Amid crime wave, North Bend mulls public surveillance cameras

Amid crime wave, North Bend mulls public surveillance cameras »Play Video
NORTH BEND, Wash. -- After a wave of bizarre and scary crimes in North Bend, city leaders are considering installing surveillance cameras on the streets.

As you might imagine, the idea is already stirring up a lot of controversy.

"If you can look into people's houses and things like that, that would be invading people's privacy," said resident Chris Hammond.

But we found many like Len Snyder who say put up as many cameras as you can -- whether it violates privacy or not.

"Basically that's too bad -- the way I look at it, for crime it's the best thing," Snyder said.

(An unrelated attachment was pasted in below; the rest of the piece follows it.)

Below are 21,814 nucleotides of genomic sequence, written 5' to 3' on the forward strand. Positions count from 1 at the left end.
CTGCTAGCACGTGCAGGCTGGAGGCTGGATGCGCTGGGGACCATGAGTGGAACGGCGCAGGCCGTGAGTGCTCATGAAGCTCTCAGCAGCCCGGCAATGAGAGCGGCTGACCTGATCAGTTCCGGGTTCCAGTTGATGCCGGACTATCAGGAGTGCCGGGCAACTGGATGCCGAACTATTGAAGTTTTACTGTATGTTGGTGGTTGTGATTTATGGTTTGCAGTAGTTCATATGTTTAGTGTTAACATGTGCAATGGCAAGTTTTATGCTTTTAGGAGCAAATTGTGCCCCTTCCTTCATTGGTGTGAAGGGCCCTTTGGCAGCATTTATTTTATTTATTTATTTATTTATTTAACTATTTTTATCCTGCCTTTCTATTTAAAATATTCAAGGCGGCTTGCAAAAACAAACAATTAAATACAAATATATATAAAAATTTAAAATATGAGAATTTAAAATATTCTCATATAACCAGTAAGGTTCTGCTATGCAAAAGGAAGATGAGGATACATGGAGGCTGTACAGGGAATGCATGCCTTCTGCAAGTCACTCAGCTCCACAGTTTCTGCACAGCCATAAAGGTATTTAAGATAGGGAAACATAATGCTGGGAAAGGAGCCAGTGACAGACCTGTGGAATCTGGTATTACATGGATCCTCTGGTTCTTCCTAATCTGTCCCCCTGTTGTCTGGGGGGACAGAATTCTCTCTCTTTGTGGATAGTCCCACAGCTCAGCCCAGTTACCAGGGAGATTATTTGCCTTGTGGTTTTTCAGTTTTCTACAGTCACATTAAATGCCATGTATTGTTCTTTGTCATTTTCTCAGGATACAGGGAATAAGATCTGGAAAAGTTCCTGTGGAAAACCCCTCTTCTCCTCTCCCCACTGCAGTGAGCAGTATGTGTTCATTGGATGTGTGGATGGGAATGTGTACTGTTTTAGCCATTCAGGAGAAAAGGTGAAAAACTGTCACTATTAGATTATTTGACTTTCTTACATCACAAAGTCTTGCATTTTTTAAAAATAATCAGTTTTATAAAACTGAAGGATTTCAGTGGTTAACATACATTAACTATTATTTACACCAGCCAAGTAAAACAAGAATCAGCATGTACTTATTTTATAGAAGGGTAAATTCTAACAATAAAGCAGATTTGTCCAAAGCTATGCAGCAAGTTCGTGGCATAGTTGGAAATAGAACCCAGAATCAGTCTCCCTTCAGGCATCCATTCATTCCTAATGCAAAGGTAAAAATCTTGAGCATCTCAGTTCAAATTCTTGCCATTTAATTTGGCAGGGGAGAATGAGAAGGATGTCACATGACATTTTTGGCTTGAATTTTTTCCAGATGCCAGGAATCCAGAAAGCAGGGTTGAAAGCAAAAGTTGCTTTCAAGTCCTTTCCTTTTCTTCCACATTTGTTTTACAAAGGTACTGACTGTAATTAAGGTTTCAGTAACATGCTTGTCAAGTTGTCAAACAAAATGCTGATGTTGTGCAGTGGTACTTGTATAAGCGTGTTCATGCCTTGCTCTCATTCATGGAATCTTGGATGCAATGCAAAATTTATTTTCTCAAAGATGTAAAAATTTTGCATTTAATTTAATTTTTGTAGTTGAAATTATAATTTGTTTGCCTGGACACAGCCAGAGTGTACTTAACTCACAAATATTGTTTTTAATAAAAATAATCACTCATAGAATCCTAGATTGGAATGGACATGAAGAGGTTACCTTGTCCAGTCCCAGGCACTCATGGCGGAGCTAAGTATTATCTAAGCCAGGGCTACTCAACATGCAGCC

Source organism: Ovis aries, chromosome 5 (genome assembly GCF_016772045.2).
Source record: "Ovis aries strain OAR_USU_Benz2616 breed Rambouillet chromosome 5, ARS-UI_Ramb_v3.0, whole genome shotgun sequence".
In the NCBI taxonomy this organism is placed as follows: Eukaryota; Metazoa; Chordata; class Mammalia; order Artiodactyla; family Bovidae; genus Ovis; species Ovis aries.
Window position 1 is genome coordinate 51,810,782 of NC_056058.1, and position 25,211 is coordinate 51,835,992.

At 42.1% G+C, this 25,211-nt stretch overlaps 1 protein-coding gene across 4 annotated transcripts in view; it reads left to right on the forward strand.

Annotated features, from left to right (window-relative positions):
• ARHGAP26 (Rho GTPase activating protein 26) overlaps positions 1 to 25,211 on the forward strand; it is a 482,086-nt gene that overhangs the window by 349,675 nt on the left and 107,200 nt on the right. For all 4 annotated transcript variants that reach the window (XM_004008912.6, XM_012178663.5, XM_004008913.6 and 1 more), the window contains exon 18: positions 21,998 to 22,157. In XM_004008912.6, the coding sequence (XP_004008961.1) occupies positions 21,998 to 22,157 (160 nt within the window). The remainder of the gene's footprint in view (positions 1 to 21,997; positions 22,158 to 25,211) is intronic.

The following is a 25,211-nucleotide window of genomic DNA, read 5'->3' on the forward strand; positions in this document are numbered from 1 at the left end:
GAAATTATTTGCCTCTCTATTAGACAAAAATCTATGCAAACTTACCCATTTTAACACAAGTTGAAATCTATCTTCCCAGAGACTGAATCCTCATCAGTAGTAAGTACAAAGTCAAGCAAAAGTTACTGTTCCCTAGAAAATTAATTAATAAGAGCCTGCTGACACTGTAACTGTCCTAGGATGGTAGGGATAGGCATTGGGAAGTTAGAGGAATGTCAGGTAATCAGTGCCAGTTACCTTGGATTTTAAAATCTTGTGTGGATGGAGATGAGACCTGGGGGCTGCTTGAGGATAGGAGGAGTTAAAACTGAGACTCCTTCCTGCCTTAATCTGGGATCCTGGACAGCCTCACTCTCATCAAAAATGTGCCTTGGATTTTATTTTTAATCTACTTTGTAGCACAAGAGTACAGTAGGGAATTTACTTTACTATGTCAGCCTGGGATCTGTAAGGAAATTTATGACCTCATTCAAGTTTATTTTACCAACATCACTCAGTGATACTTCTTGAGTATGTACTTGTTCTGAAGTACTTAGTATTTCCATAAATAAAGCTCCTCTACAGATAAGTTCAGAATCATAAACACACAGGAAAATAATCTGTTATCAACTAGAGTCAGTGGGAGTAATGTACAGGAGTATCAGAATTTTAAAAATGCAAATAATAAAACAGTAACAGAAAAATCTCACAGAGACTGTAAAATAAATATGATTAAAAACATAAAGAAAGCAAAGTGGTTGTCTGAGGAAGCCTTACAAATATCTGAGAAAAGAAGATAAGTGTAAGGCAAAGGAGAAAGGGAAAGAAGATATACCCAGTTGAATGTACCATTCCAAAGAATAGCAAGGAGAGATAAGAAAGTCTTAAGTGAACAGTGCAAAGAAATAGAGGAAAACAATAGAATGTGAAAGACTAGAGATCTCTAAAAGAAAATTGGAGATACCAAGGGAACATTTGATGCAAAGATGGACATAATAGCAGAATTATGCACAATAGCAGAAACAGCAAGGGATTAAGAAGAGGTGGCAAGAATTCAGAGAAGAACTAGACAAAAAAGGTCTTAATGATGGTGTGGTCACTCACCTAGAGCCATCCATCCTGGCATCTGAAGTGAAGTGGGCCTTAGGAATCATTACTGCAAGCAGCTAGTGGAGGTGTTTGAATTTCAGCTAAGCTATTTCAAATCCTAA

Once a quiet town, in recent weeks crime's shot-up in North Bend like never before -- many drug-related crimes.

In April, heroin users turned the bathrooms at the North Bend library into shooting galleries -- needles and residue piled in the stalls. And just this month, investigators say a homeowner, forced to defend herself and her husband, stabbed an intruder to death inside their home.

North Bend's mayor, city administrator and police chief introduced the idea of surveillance cameras to many residents at an emergency crime meeting Thursday night. City councilors are also kicking around the idea of installing them in public places -- maybe on the main strip or perhaps city parks.

But, the city says they want input from residents before drafting any proposal. In the meantime, they are spending more money to pay for more patrols.